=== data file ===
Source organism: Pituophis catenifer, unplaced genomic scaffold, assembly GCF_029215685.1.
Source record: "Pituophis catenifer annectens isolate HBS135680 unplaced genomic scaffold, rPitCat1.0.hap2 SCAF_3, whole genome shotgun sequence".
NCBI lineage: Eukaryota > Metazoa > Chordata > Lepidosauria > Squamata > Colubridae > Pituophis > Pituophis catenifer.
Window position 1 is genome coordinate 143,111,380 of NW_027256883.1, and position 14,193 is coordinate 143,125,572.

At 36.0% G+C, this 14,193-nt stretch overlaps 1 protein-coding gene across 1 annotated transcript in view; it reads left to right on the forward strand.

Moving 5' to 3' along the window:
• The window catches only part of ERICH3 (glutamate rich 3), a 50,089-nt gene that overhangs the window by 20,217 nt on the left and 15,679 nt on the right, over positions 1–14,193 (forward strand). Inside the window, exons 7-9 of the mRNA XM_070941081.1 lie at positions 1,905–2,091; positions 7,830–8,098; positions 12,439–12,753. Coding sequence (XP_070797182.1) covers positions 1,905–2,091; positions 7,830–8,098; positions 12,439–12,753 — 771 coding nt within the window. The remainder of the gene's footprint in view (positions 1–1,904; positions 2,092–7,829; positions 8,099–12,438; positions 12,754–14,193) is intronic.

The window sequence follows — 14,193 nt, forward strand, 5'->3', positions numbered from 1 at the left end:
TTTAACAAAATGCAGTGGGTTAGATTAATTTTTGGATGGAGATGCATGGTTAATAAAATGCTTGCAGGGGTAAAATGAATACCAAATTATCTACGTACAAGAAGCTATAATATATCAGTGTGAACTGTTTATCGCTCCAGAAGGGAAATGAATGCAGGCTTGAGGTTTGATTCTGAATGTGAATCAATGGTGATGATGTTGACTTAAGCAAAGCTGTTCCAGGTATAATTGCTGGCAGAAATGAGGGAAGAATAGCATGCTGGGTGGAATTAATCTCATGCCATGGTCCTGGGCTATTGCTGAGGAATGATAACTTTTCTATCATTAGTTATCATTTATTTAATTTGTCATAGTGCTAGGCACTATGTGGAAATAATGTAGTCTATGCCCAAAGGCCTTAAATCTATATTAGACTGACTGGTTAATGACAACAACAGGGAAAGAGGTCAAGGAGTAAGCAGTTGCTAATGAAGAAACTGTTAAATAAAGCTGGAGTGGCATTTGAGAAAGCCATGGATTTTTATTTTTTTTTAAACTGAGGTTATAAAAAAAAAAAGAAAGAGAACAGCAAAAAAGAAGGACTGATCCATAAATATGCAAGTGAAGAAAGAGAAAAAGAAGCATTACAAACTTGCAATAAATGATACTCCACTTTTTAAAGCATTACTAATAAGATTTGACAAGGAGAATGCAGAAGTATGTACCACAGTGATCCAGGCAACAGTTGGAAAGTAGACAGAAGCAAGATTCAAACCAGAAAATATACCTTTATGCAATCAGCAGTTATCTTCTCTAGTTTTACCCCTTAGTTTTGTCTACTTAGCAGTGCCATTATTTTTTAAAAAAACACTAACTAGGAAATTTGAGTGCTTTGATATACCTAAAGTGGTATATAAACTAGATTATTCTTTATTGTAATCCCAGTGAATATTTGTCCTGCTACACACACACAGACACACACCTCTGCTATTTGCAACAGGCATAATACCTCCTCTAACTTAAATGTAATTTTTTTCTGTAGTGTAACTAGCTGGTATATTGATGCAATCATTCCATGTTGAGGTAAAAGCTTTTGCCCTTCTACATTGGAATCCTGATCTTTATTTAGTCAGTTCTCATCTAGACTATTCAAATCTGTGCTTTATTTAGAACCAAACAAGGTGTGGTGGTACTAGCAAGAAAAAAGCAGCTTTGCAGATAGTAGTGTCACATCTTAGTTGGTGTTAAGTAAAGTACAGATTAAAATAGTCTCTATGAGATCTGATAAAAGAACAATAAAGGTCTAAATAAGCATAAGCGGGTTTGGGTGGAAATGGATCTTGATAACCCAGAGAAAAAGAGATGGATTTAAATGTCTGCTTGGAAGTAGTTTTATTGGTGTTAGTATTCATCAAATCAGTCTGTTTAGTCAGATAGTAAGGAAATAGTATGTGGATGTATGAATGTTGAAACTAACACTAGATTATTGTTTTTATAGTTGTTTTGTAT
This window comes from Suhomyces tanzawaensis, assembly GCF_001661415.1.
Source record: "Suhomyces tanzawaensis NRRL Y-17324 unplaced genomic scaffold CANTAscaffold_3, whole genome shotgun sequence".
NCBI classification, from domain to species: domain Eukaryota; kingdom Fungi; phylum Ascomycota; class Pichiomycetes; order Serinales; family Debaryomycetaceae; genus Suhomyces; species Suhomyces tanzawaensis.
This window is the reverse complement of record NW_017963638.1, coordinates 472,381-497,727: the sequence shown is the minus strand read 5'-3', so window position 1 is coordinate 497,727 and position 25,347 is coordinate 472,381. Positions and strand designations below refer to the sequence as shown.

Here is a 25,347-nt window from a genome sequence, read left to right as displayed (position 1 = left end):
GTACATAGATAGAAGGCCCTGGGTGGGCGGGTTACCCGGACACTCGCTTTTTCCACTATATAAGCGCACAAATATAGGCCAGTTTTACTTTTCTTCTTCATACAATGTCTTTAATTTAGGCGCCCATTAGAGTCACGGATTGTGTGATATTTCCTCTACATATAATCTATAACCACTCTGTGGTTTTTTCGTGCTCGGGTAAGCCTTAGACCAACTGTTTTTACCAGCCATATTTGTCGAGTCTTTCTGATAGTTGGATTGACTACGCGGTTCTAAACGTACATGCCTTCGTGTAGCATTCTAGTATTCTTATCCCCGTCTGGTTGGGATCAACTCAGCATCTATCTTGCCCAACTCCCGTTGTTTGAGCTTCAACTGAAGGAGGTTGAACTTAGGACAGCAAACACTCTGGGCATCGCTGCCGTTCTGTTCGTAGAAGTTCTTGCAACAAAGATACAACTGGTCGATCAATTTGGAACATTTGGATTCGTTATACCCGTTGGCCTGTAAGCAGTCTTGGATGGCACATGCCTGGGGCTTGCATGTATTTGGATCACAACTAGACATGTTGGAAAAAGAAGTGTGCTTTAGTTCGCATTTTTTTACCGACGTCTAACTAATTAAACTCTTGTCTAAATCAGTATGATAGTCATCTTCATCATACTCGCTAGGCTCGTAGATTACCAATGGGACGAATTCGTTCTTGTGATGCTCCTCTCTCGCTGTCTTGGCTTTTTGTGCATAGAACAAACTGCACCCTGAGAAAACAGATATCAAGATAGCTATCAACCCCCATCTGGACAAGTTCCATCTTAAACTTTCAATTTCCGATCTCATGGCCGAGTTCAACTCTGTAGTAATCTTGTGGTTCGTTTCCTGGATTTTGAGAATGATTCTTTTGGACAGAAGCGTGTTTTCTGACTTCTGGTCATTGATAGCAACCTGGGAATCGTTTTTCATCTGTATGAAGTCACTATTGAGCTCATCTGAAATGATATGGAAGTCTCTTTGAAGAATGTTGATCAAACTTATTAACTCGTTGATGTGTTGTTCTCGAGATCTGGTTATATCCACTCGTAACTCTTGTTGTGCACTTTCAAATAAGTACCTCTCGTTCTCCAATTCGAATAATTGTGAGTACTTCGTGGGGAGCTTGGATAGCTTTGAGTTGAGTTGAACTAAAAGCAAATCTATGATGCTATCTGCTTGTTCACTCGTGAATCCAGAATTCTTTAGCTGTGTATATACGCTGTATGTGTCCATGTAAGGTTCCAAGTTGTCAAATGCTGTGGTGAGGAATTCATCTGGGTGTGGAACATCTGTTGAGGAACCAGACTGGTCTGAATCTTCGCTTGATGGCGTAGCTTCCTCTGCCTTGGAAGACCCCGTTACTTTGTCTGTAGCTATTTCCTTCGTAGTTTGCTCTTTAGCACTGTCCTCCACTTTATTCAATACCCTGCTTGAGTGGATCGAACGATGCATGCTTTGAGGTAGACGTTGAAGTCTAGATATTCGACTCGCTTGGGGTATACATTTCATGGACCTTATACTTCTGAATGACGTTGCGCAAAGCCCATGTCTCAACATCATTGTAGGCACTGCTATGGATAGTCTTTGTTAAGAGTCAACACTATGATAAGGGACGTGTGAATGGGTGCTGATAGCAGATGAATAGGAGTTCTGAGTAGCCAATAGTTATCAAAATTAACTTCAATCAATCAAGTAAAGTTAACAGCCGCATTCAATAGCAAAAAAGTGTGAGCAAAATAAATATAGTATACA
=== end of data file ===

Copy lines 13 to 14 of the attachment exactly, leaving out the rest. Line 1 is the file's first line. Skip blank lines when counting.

This window is the reverse complement of record NW_017963638.1, coordinates 472,381-497,727: the sequence shown is the minus strand read 5'-3', so window position 1 is coordinate 497,727 and position 25,347 is coordinate 472,381. Positions and strand designations below refer to the sequence as shown.

Here is a 25,347-nt window from a genome sequence, read left to right as displayed (position 1 = left end):